Strache was Austria's vice chancellor until May, when he became embroiled in a scandal that brought down the country's government. A video showing him offering favors to a purported Russian investor prompted conservative Chancellor Sebastian Kurz to pull the plug on his coalition with the Freedom Party.
Strache had already announced earlier Tuesday that he was putting on ice his membership of the party he had led for 14 years and withdrawing from politics. The Freedom Party is investigating Strache for suspected breach of trust over the alleged billing of private expenses to his party, which contributed to its weak election performance on Sunday.
It finished third with around 16.2% of the vote, 10 points fewer than in Austria's 2017 election, as many supporters either switched to Kurz's center-right People's Party or stayed home. Kurz's People's Party finished first with 37.5% of the vote Sunday while the center-left Social Democrats saw their support fall to 21.2% but held on to second place, according to preliminary results. The environmentalist Greens staged a big comeback to get 13.8% of the vote.
Strache on Tuesday renewed his denial of any wrongdoing, but said he was getting out of politics to protect his family and prevent splits in the party. "I am announcing with a heavy heart that I am suspending my membership in the Freedom Party until further notice and until legal clarification of the accusations against me," he said.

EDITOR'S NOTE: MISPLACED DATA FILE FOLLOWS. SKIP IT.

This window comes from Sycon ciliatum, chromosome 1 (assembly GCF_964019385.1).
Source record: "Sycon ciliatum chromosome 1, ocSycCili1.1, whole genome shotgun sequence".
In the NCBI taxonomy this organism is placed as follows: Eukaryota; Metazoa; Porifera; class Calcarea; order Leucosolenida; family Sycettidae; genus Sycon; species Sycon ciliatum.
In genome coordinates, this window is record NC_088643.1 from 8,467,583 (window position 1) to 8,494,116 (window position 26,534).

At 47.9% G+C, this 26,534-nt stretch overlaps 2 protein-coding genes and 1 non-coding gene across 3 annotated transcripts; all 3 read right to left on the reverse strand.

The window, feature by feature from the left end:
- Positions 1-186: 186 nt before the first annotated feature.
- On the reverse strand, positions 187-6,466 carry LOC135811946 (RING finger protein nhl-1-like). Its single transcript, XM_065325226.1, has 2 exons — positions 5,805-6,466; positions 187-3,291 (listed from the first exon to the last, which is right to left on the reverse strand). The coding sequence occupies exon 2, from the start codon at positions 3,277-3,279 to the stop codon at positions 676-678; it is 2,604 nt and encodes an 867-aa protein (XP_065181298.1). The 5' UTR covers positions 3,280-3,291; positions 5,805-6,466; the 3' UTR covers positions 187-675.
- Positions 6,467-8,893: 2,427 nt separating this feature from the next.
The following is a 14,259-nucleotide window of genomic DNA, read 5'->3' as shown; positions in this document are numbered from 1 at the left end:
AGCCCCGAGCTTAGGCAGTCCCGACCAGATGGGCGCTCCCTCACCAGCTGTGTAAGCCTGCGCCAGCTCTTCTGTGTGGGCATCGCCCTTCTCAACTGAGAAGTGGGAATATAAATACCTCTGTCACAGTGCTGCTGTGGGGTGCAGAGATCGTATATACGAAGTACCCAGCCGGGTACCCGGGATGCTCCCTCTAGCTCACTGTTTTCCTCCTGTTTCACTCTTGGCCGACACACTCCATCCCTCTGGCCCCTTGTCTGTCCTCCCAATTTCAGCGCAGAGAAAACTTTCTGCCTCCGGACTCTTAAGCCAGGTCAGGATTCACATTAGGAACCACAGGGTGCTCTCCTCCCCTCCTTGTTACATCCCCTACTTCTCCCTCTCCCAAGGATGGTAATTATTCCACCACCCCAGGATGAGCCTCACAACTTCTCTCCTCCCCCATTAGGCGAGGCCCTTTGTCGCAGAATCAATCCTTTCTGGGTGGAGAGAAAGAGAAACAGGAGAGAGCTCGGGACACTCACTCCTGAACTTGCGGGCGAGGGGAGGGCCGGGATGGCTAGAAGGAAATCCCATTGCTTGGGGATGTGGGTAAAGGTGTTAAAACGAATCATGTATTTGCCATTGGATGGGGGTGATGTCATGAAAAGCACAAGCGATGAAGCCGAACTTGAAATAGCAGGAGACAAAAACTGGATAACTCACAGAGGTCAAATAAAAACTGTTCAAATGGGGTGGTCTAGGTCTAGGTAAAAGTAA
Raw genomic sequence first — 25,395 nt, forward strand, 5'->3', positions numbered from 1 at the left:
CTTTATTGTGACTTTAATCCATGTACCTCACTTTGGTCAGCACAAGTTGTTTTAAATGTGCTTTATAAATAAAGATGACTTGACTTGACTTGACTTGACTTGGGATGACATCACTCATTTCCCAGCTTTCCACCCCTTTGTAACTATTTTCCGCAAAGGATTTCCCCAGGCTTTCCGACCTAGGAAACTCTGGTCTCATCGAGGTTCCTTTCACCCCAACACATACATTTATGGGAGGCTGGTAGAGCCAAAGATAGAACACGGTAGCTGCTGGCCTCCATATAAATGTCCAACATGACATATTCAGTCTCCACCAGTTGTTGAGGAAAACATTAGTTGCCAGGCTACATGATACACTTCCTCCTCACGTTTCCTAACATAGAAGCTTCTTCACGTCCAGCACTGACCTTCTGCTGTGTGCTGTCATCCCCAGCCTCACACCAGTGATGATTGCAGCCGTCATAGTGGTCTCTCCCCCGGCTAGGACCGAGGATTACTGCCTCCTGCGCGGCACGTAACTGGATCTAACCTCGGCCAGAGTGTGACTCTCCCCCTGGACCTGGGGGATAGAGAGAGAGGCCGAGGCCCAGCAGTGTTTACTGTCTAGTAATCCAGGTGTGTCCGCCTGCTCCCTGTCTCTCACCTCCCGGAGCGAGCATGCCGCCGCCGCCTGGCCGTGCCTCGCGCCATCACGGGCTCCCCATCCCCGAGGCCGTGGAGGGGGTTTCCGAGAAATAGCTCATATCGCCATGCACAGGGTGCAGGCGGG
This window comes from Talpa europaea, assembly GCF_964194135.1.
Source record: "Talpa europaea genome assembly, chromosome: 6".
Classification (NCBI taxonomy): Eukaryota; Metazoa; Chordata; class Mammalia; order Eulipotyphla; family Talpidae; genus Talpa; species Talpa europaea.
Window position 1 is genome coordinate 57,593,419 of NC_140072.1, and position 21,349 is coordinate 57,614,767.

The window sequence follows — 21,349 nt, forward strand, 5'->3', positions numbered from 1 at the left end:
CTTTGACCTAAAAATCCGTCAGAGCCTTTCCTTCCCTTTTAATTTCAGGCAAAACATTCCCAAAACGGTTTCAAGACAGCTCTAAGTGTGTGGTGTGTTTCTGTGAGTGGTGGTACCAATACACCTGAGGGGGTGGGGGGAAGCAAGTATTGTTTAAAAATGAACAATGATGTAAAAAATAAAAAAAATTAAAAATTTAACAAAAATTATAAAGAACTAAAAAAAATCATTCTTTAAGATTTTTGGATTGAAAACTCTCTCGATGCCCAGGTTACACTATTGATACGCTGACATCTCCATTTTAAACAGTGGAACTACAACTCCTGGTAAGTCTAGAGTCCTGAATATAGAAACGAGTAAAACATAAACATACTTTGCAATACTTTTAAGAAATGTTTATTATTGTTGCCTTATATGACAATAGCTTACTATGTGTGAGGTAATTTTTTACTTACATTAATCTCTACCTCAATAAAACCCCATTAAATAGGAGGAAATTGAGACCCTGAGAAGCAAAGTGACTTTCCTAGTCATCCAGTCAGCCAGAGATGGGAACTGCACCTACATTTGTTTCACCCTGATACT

"I am not only suspending my party membership but, as of today, also ceasing all political activity and not seeking any political function," he added in a statement to reporters in Vienna. Talk of an eventual comeback by Strache, 50, had swirled over recent months despite the video that prompted him to resign from the party leadership and Kurz to pull the plug on his coalition government in May. The footage, published by German news outlets Der Spiegel and Sueddeutsche Zeitung, showed Strache pandering to a woman claiming to be a Russian tycoon's niece at a boozy gathering in Ibiza two years ago, before he joined the government.
Strache portrayed himself as primarily the victim of a setup, although he renewed an apology for "my mistakes" on Tuesday. But the expense allegations, which became public shortly before the election, cost him sympathy from supporters.
Strache said he was "a bit disappointed" that talks he had sought with the new Freedom Party leadership under Norbert Hofer hadn't taken place.